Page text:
Of course it’s your book. I never said anything different. What I said was….well, never mind EXACTLY what I said. Sometimes, in the excitement of the moment, I express myself in a manner too poetic for people who do not spend their lives unloading paper bags of donated books to understand. What I meant by it all was “How astoundingly wonderful!”
You do not need my permission to make your books uniquely your own. Write your name in them. Make notes on where and when you read them, no matter how strange this may seem to future Book Fair managers. So you and your new bride read The Federalist Papers on your honeymoon: who am I to criticize?
Be like the young lady who made wallpaper dustjackets for all her science fiction paperbacks. Be like the somewhat older lady who painted pictures on the front of her favorite hardcovers. Argue with the author by inking in furious notes in the margins. Draw paper dolls and design dresses for them on the endpapers. Write rude poetry about your school teachers. (But watch your handwriting. Spoils the joke if I can’t be sure of that last word in the limerick.) Is that book yours? Make sure the world knows it.
As someone who is waiting to resell that book once you’ve finished with it, preferably years later (people don’t go to that much trouble to personalize this month’s Reader’s Digest and then toss it) my problem is not that I hate such things. Other people may sneer at ‘em, but I like them, provided they don’t make the book totally unusable. I actually talked the Newberry into keeping the books with painted covers (for about two weeks: then they repented and sent them back.) I thought the little dustjackets made some run-of-the-mill paperbacks that much more interesting. (A volunteer disagreed, and assumed I would want her to tear them all off and throw them away.)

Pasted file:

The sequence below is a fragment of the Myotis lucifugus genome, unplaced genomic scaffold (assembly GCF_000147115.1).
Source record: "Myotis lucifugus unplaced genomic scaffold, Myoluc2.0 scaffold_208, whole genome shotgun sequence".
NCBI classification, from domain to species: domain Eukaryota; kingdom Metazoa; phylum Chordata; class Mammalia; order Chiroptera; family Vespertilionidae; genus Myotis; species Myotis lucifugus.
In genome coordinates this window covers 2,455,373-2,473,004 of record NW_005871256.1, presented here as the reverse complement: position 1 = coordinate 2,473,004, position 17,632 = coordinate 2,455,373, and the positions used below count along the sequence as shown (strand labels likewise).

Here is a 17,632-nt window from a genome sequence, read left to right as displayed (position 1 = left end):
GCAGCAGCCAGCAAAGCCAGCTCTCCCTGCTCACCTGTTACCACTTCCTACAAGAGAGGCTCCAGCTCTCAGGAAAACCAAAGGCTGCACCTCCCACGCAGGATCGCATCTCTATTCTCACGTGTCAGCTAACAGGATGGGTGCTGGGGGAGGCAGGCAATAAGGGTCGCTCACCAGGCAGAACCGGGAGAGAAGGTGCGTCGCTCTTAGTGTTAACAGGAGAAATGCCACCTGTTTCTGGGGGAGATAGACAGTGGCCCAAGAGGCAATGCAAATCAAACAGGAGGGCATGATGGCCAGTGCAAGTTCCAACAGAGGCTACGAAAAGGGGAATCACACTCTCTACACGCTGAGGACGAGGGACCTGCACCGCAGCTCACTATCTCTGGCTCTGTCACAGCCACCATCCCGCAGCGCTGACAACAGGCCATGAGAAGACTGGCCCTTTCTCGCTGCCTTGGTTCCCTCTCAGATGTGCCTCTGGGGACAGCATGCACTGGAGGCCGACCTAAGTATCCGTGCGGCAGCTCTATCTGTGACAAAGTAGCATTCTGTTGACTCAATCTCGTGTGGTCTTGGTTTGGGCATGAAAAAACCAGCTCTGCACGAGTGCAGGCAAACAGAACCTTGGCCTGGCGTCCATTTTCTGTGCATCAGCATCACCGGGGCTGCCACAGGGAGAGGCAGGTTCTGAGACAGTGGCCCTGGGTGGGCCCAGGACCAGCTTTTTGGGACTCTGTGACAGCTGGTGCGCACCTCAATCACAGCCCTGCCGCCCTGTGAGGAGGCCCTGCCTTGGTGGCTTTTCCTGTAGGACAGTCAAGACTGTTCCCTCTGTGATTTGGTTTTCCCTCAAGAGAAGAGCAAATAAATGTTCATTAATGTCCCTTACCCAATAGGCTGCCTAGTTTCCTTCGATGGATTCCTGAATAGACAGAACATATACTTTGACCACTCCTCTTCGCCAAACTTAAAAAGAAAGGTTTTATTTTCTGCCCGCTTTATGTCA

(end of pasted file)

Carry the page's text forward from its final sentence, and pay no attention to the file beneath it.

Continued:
The problem, red velvet pizza, is that sometimes the book is too much your own. Your classification system of checkmarks gouged into the cover of each of your books works perfectly well for YOU: the rest of us don’t understand and find it disfiguring (was that a rating of the book’s quality, or just the number of times you read it?) You understand the best books in your personal library are the ones which need two rubber bands to hold them together. I’d like to pass these along to another generation, but you know how the younger generation feels about anything that doesn’t need recharging. They’d never comprehend putting the rubber band on your ring finger while reading.
What has set off this little expostulation is another estate. These books have been brought to me by the sorrowing family (I get the impression they were sorrowed by their loss about eighteen months ago; since then they’ve been sorrowed that Aunt Booney had so much STUFF.) Delivered in egg crates, the library has proven to be a little cornucopia of books on sociology, literature, and music. The dust and grime are just part of the charm, and comes with the job. What makes these books different is that Aunt Booney REALLY loved some of them.
Her favorites have covers reinforced around the edges with heavy blue tape, with spines accented in completely contrasted duct tape. And each of them has a bookmark–usually cloth but sometime just a doubled strip of tape–permanently attached to the back cover. (Tried to remove one: the back cover came off with the bookmark.)
If only we’d thought to set this up as a Book Art Gallery instead of a Book Fair….